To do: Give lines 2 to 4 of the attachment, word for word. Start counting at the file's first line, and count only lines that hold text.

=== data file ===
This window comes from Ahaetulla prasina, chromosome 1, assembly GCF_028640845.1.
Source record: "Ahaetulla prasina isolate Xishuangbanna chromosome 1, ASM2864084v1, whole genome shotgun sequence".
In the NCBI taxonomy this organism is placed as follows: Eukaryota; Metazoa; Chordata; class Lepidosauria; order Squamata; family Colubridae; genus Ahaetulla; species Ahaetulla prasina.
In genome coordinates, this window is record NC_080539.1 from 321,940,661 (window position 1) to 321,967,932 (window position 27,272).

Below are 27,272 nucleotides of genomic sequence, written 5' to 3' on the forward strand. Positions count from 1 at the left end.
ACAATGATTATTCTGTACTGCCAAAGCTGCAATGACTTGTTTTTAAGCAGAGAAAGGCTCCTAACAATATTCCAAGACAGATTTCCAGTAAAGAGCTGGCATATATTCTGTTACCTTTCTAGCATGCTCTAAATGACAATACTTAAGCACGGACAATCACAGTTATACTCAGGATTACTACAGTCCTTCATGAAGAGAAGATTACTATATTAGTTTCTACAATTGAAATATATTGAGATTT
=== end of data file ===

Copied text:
Source record: "Ahaetulla prasina isolate Xishuangbanna chromosome 1, ASM2864084v1, whole genome shotgun sequence".
In the NCBI taxonomy this organism is placed as follows: Eukaryota; Metazoa; Chordata; class Lepidosauria; order Squamata; family Colubridae; genus Ahaetulla; species Ahaetulla prasina.
In genome coordinates, this window is record NC_080539.1 from 321,940,661 (window position 1) to 321,967,932 (window position 27,272).